Vegetable oil exporters shouldn’t get excessively anxious about their trade with top importer India.
Yes, the country looks intent on cutting its reliance on imports by increasing its own production of the likes of palm oil and soyoil.
But it looks a stretch to think that India will manage to cut its imports by up to one-quarter over the next three years, as the Solvent Extractors’ Association of India (SEA) industry group believes.
Sure, India’s domestic vegetable oil production is expanding.
Output of the top eight oils, including rapeseed oil, palm oil and soyoil, is expected to top 9.0m tonnes in 2022-23 for the first time, on US Department of Agriculture estimates.
But that reflects an average rate of expansion of 2.5% a year – well short of the level that SEA is hoping for.
The association forecast factors in growth of more than one-third between 2021-22 and 2025-25, equivalent to annual expansion of 8%.
That looks wishful thinking, especially given that farmers are starting off on that journey burdened by soaring input costs and rising borrowing costs.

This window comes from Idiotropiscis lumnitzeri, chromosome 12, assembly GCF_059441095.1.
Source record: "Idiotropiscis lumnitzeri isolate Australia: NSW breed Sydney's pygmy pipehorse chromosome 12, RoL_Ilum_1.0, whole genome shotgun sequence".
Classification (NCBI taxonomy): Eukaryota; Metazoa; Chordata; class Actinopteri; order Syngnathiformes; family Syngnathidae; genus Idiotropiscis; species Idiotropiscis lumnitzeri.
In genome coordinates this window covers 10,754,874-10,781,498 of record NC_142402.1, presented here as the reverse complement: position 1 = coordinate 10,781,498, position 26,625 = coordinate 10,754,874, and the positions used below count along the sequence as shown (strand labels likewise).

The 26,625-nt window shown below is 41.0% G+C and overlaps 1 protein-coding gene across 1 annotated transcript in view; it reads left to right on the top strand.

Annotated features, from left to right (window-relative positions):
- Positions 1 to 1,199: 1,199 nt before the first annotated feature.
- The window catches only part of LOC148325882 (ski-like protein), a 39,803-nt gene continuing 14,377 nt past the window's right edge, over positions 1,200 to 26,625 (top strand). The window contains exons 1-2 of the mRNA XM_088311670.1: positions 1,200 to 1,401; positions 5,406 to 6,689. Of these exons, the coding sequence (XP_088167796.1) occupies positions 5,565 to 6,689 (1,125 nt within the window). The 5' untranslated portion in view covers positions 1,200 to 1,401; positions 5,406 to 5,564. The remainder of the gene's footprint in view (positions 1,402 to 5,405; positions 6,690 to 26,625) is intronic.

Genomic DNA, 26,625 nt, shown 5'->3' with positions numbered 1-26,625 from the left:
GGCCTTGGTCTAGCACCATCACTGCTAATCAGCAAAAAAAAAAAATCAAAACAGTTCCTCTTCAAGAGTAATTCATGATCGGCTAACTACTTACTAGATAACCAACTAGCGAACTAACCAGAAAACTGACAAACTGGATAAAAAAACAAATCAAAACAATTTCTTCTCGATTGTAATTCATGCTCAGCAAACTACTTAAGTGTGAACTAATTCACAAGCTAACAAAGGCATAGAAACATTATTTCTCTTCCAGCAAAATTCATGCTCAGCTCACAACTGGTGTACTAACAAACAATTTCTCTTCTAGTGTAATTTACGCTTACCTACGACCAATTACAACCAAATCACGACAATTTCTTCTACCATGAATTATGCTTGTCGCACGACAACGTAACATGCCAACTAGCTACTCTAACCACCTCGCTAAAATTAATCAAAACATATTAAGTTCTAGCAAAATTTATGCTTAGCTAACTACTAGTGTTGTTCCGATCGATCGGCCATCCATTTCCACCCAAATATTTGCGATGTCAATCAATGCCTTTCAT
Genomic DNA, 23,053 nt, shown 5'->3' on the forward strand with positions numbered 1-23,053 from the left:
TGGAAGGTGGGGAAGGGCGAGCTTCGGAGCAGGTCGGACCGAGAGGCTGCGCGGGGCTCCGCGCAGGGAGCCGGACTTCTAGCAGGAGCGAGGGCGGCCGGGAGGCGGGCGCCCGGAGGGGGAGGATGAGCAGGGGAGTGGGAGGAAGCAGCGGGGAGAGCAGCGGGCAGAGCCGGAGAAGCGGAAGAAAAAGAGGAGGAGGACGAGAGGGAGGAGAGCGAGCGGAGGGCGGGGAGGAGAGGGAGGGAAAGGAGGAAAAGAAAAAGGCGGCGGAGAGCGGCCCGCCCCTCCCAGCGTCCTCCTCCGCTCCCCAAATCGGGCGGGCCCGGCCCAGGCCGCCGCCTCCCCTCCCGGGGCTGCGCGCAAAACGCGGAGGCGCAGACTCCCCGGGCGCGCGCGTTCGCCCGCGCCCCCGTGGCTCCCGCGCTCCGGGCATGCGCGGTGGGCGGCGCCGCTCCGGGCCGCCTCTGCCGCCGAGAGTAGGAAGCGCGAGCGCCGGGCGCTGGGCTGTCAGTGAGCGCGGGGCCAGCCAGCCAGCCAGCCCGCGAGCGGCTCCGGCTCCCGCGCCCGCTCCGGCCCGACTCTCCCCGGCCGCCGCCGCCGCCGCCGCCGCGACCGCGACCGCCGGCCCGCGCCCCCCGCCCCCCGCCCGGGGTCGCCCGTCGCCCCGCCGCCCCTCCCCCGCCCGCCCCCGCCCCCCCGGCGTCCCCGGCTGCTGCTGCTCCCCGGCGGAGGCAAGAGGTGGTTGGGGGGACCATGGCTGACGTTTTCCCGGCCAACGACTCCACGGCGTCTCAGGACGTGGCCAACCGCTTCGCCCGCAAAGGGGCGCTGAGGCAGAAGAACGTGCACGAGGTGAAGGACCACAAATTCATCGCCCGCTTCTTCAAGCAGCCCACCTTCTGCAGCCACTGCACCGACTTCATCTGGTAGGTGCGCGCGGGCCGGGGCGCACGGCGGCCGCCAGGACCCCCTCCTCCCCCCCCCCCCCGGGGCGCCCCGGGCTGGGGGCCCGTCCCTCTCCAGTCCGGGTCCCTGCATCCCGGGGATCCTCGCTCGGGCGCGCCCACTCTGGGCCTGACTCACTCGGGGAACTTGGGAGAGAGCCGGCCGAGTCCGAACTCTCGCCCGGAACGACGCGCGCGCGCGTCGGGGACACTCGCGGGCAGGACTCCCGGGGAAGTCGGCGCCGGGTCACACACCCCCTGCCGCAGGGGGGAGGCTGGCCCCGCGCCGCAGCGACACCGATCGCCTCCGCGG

Output vs demand
In fact, India’s production has over the past decade expanded a little slower than the rate of consumption, at 2.7% – hence the need for mounting imports.
While buy-ins indeed slowed by 2.0m tonnes in 2019-20, to 13.5m tonnes, and stayed there in 2020-21, even the SEA acknowledges that this was largely “due to Covid-19 induced demand destruction”.
The expansion of 880,000 tonnes last season, to 14.4m tonnes, as SEA revealed on Monday, looks down to a return to a more normal state of affairs than a one-off.
Indeed, signally, the season ended on a high, with imports last month soaring by 32% to 1.40m tonnes, well ahead of the average pace for the year of 6.5%.
Not that the October sprint looks sustainable, now that prices have recovered a little, and with Indian consumers having built up strong stocks through their buying spree – with inventories as of the start of this month estimated up 42% year on year at nearly 2.5m tonnes.
But strong production growth looks a pipe dream too, especially with imported vegetable oil prices now, translated into Indian production terms, close to the equivalent of the government’s minimum support price.
It doesn’t look a good use of Indian farmers’ efforts, nor government funds, to focus too much on these crops, let alone to go all in and expand output by 8% a year.